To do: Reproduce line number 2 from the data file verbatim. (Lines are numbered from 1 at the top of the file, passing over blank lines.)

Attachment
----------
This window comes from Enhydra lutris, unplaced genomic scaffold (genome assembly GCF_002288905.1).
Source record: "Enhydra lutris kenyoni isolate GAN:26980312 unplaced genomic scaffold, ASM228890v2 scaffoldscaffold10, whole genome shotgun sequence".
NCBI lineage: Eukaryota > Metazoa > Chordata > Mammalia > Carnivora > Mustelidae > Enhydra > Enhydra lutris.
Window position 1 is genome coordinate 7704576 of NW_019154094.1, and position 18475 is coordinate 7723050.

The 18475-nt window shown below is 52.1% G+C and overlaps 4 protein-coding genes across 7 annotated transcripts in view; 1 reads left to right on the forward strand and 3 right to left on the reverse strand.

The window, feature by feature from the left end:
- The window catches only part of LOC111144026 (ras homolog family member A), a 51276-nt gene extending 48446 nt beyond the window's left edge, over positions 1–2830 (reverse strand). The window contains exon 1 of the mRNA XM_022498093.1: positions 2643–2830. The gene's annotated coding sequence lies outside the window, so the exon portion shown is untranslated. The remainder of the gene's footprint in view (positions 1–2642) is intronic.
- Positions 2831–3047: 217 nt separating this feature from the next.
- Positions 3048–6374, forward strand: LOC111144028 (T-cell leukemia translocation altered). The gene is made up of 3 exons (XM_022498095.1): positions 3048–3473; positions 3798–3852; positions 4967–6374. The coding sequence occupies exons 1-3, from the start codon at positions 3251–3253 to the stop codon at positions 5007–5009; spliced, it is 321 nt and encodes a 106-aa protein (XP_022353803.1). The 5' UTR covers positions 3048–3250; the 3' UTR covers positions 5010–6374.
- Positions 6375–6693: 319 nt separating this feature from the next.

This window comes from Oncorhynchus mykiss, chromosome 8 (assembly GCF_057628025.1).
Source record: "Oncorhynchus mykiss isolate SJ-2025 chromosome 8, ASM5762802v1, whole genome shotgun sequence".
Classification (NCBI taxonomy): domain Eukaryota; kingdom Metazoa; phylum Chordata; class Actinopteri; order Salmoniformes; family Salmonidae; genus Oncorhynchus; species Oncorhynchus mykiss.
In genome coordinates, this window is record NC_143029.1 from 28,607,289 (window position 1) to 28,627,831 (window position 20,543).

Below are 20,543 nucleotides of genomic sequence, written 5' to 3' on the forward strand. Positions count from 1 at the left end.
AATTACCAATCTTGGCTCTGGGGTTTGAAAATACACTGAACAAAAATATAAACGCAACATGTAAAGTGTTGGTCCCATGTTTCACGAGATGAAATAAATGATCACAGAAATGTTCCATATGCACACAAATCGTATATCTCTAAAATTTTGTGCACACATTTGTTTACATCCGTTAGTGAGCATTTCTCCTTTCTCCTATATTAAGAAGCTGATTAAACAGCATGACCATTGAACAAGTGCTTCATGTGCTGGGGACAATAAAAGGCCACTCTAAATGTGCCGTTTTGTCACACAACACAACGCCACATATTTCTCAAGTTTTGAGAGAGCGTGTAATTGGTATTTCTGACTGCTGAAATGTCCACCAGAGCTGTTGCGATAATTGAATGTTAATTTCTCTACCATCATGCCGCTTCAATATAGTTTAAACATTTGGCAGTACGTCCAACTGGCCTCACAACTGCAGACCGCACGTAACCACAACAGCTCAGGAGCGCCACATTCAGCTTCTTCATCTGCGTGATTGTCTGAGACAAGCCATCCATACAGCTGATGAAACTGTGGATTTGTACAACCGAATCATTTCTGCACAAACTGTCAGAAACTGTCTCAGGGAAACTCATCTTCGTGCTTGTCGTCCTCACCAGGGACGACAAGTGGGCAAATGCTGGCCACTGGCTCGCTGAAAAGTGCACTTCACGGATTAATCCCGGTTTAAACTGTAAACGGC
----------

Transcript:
Source record: "Enhydra lutris kenyoni isolate GAN:26980312 unplaced genomic scaffold, ASM228890v2 scaffoldscaffold10, whole genome shotgun sequence".